The cliffs just started moving closer

James 1:19
“let every person be quick to hear, slow to speak, slow to anger…” (ESV)

Today’s Thought
When I was young we would go back to the cliffs behind our house. There was a tall cliff on this side, and a tall cliff on that side. In the middle was a vast expanse. We’d try to throw rocks from one side to the other.

It was a long distance.

In the same way, there is often a distance between people.

Sometimes it’s easy to know why this happens. There was a fight or disagreement or general parting of ways. Other times, it’s just hard to be sure. Life decisions, circumstance, busyness and apathy have a drifting effect.

This week I’m offering super-practical ideas to connect with people and bridge the gap so that you can love them. After all, Jesus calls us to love one another. That’s easy when we feel connected, close, and have similar interests and time on our hands.

But what about when someone is on that side of the cliff and you’re on this side? How do you bridge the gap ? What do you do?

You make an effort to learn about their life.

Maybe you ask them a question about where they’re from or what their interests are. Maybe you inquire about their hobbies or what they did on the weekend.

When you do that, two things happen. First, you learn that you probably have some common ground in life. Second, the other person gets the sense that you actually care about them. Oh, and I should also say this. Don’t use it as an opportunity to just talk about yourself or make a thousand comments or judgments about what is going on in their life. Just listen and learn.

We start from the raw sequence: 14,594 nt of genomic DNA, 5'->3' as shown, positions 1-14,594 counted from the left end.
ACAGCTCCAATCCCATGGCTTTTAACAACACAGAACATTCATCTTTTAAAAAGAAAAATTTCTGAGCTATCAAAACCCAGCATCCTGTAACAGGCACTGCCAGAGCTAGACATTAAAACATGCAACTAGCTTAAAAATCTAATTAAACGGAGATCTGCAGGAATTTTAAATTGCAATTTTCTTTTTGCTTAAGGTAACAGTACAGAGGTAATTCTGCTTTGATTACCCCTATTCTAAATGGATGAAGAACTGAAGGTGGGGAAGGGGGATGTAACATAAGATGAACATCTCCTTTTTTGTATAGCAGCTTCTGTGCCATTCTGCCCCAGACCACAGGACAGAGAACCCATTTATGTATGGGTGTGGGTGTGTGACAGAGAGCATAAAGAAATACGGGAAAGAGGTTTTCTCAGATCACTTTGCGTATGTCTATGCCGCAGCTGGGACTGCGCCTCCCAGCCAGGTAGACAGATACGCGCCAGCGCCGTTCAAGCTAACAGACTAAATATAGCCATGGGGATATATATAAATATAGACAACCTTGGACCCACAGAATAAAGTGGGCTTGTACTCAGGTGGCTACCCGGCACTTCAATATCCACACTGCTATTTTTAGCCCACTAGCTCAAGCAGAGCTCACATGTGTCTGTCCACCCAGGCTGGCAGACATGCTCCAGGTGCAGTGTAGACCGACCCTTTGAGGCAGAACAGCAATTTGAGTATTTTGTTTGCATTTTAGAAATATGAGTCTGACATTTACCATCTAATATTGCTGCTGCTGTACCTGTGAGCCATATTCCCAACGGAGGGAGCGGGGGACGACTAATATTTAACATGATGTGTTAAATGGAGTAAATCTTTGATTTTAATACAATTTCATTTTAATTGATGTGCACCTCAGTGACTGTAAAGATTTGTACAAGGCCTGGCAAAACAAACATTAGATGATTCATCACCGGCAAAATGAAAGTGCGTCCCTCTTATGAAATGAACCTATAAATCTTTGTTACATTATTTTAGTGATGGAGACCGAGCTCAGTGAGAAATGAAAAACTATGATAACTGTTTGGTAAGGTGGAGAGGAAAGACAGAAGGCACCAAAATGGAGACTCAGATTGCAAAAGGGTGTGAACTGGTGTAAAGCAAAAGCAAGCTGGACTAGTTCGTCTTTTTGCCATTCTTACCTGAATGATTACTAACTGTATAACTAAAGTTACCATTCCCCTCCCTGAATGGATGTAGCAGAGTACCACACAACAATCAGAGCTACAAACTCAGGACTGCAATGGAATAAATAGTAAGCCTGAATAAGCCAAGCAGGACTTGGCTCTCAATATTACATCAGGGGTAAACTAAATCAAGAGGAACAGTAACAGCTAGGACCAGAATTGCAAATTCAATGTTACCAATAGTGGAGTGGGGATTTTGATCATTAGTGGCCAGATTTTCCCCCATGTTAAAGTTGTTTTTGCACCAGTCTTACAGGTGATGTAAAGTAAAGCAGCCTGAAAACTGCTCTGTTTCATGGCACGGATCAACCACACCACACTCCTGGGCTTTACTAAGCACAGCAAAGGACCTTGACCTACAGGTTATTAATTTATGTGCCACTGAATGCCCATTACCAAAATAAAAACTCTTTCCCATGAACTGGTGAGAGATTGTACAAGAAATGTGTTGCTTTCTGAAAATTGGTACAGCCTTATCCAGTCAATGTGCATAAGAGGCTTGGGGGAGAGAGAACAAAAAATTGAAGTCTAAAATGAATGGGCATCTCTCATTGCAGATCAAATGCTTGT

Feel that? The cliffs just started moving closer. Attentive conversation can move mountains.

When someone is on that side of the cliff and you’re on this side, and you want to connect and bridge the gap so that you can be a loving, caring presence in their life, make an effort to learn more about them.

Sometimes your next best step as a loving person doesn’t have to be rocket science. But it does have to be made by you.

By Matthew Ruttan

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